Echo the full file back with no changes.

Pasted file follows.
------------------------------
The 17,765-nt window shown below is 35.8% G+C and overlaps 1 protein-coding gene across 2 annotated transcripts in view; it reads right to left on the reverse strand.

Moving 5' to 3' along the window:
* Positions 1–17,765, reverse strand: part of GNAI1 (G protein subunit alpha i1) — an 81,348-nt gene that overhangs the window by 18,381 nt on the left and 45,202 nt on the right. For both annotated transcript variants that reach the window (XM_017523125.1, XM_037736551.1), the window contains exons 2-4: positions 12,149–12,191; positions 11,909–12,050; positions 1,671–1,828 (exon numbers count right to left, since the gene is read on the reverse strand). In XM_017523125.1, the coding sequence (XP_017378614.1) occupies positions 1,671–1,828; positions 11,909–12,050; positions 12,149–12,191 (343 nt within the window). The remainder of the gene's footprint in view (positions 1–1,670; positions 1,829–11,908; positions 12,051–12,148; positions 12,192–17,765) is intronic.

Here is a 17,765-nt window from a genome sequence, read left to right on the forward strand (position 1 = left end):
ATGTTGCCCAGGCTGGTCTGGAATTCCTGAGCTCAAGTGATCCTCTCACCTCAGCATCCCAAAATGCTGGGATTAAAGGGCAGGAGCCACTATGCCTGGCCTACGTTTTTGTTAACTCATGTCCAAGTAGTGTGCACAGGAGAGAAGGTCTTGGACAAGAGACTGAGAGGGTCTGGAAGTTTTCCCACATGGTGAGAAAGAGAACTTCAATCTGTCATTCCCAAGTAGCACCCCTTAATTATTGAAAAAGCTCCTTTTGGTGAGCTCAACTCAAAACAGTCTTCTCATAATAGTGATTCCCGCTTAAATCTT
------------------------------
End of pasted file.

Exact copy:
The 17,765-nt window shown below is 35.8% G+C and overlaps 1 protein-coding gene across 2 annotated transcripts in view; it reads right to left on the reverse strand.

Moving 5' to 3' along the window:
* Positions 1–17,765, reverse strand: part of GNAI1 (G protein subunit alpha i1) — an 81,348-nt gene that overhangs the window by 18,381 nt on the left and 45,202 nt on the right. For both annotated transcript variants that reach the window (XM_017523125.1, XM_037736551.1), the window contains exons 2-4: positions 12,149–12,191; positions 11,909–12,050; positions 1,671–1,828 (exon numbers count right to left, since the gene is read on the reverse strand). In XM_017523125.1, the coding sequence (XP_017378614.1) occupies positions 1,671–1,828; positions 11,909–12,050; positions 12,149–12,191 (343 nt within the window). The remainder of the gene's footprint in view (positions 1–1,670; positions 1,829–11,908; positions 12,051–12,148; positions 12,192–17,765) is intronic.

Here is a 17,765-nt window from a genome sequence, read left to right on the forward strand (position 1 = left end):
ATGTTGCCCAGGCTGGTCTGGAATTCCTGAGCTCAAGTGATCCTCTCACCTCAGCATCCCAAAATGCTGGGATTAAAGGGCAGGAGCCACTATGCCTGGCCTACGTTTTTGTTAACTCATGTCCAAGTAGTGTGCACAGGAGAGAAGGTCTTGGACAAGAGACTGAGAGGGTCTGGAAGTTTTCCCACATGGTGAGAAAGAGAACTTCAATCTGTCATTCCCAAGTAGCACCCCTTAATTATTGAAAAAGCTCCTTTTGGTGAGCTCAACTCAAAACAGTCTTCTCATAATAGTGATTCCCGCTTAAATCTT